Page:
This post is the second in a 5-part series that addresses deferred maintenance on higher education campuses and the evolving role facilities managers play in the future of facilities in North America.
The state of regional and national economies aside, it’s clear that the three F’s (financial aid, faculty salaries, and facilities) will always compete for finite funding on higher education campuses. In order to perform the traditional duties of a facilities manager, an individual in this role must now champion the earmarking of funds for maintenance and facilities improvements to a far greater degree than at any time in the past.
This new reality is a challenge that facilities managers face every day. But the real question is: how can you best deal with the situation and still accomplish your goals?
Common Challenges Facing Facilities Managers
In order to fund maintenance tasks that have been neglected, campus facilities managers must clearly articulate the true need for the tasks to be performed. The following are among the more common roadblocks they face:
Maintenance backlog. Year after year, maintenance budgets fall short of the capital investment required and the backlog continues to grow. Each year, the facility manager must attempt to perform routine lifecycle maintenance as it comes due, perform lifecycle maintenance that was deferred from previous years, and make required improvements, all within a shrinking budget.
Communicating the real problem. Trustees and board members have limited time to discuss the myriad campus-wide requirements. Facilities managers must explain succinctly the complexities of plant management or the importance of capital investment in terms that motivate key decision makers on campus.
Lack of metrics and data. Facilities managers need hard data to make the case for greater investments in operation and maintenance of campus buildings and systems. More often than not, facilities professionals do not have access to the data and clear metrics so important for making the case for change.
To successfully address the growing backlog in building maintenance, facilities managers must rely on a combination several elements, including:
- The availability of relevant data,
- Direct and compelling communication, and
- The ability to provide a thoughtful situational assessment.
Overcoming these challenges can seem daunting at first. Most facilities managers got into their jobs because they enjoy and excel at the roles, duties and functions of the position, not because they were looking for a career lobbying for funding. The good news is a facilities manager usually has all of the information necessary to succeed and just needs a little help presenting it effectively.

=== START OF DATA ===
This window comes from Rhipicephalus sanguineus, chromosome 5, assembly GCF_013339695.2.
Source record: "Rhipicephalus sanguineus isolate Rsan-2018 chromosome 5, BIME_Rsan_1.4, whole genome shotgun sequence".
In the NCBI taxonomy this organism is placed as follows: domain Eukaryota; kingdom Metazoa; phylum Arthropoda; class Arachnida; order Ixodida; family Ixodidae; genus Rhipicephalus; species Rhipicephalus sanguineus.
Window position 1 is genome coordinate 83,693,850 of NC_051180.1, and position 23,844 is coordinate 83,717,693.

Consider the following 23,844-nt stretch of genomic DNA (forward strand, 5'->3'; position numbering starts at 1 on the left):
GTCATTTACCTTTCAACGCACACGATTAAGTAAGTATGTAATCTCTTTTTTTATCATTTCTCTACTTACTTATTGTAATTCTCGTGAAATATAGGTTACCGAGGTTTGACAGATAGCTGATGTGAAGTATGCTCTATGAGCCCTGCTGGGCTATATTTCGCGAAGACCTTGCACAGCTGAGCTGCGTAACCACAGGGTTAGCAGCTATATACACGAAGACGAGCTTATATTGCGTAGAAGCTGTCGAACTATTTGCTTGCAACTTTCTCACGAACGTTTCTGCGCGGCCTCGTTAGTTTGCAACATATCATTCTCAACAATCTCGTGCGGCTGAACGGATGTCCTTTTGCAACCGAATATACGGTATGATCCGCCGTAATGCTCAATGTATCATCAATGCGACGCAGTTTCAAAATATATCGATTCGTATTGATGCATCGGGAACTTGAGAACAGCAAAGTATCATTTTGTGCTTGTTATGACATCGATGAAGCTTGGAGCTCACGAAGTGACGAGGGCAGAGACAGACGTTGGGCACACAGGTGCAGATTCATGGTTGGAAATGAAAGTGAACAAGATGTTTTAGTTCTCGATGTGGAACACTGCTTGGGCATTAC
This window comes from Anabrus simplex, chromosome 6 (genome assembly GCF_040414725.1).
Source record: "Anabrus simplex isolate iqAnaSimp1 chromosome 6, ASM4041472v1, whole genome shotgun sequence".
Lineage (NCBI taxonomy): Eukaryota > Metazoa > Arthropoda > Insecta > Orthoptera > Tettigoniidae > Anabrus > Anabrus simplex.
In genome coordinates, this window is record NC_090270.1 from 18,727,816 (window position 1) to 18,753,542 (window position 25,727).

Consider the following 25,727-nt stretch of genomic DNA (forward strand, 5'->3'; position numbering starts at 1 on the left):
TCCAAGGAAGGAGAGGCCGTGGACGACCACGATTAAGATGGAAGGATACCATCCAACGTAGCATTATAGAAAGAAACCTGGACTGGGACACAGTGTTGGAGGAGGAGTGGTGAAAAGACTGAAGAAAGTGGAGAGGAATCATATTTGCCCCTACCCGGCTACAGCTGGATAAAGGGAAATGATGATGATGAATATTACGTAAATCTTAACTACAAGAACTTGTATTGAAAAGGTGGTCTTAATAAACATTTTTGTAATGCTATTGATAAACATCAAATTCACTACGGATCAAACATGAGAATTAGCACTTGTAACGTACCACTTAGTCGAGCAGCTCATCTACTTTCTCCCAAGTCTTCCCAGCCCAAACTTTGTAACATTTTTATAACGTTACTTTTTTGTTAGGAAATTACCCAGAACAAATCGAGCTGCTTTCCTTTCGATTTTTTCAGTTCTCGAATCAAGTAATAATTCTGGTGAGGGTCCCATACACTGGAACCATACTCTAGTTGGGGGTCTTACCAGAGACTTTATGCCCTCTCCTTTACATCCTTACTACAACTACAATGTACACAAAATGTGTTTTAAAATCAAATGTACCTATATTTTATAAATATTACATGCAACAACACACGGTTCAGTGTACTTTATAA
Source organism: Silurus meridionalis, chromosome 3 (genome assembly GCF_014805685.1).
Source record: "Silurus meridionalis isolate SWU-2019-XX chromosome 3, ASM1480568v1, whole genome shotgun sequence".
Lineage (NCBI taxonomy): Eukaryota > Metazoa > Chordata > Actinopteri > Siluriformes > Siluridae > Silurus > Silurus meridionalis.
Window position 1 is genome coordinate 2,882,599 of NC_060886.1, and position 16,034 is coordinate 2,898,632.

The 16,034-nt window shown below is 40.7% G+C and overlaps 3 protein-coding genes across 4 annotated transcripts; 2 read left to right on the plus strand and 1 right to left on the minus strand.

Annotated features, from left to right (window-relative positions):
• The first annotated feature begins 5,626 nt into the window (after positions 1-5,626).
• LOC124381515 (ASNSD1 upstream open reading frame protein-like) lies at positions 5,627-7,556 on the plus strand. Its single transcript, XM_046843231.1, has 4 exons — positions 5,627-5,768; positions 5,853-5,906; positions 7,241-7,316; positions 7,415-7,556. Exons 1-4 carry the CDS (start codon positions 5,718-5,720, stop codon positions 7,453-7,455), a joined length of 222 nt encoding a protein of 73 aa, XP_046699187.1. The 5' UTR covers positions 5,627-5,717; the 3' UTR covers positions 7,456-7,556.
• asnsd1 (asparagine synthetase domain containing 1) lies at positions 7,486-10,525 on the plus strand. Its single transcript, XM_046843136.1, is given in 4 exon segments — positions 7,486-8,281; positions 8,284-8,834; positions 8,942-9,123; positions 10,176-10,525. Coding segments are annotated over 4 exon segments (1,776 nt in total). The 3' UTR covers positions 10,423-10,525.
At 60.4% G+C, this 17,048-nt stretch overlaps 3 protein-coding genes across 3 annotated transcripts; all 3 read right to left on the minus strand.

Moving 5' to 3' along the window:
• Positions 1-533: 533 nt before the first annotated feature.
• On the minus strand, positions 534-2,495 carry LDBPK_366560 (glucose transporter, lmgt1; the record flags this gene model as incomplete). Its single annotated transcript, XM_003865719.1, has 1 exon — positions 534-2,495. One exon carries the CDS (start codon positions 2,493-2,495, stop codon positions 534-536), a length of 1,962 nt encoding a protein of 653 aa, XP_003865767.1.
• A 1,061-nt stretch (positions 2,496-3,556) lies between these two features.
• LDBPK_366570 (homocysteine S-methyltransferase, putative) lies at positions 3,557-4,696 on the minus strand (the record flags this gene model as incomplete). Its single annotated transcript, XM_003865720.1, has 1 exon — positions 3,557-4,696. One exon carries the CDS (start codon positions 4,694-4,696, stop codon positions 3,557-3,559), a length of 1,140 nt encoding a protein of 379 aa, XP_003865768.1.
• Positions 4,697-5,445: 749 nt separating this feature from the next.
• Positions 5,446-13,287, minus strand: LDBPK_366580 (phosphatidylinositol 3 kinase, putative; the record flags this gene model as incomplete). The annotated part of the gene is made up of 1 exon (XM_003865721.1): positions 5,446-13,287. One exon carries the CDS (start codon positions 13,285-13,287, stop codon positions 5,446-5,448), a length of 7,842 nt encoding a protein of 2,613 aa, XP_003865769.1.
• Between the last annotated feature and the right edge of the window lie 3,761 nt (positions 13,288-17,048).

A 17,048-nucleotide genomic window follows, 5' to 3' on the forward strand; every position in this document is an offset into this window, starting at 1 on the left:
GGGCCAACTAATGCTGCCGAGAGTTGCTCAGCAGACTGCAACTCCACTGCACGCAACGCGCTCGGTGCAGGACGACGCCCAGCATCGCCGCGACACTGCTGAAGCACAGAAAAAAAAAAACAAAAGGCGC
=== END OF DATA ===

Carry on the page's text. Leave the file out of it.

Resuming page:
Successfully Make the Case for Maintenance
Understand the current situation. First, get a complete overview of the current situation, assessing capital, space and operational need. When the scope of the problem is as large as it is on many campuses, it can be difficult for decision makers to see the full, long-term effect of deferral and to understand how their institution ranks against other campuses.
Gather the right metrics and have them analyzed. Facilities leaders need compelling data to effectively articulate why the institution must address a maintenance backlog. Identify metrics that highlight the current maintenance situation, as well as how the campus compares to other similarly sized institutions. With validated data, facilities managers have a much better story to tell when it comes time to present their budget requests.
Define goals and set priorities. No matter how compelling the data, no single budget will ever fully address all funding needs. A plan that highlights specific goals and priorities and ties them to the institutional mission will position the facilities manager as a thought leader with institutional executives. This is a key step toward addressing the problem of backlogged maintenance.
Communicate and engage with decision makers. In order to succeed, facilities managers must explain maintenance needs to financial leaders in a way that non-facilities experts can grasp. It is more a task of translation than communication. To best communicate with board members and trustees, learn their vocabulary and use those terms to explain how improved maintenance will help to address their concerns.
From Facilities Manager to Funding Champion
The competition for higher education has added a critical new responsibility to the facilities manager job description — funding champion. It’s no longer enough to oversee the physical plant, operations and maintenance staff with the resources provided by the institution. To address an institution’s maintenance backlog, facilities managers must communicate the needs of their department in a compelling manner to those who control the budget.
How Sightlines Can Help:
Sightlines leverages independent analysis and rigorous benchmarking to bridge the gap between physical and financial asset strategy for educational institutions throughout North America.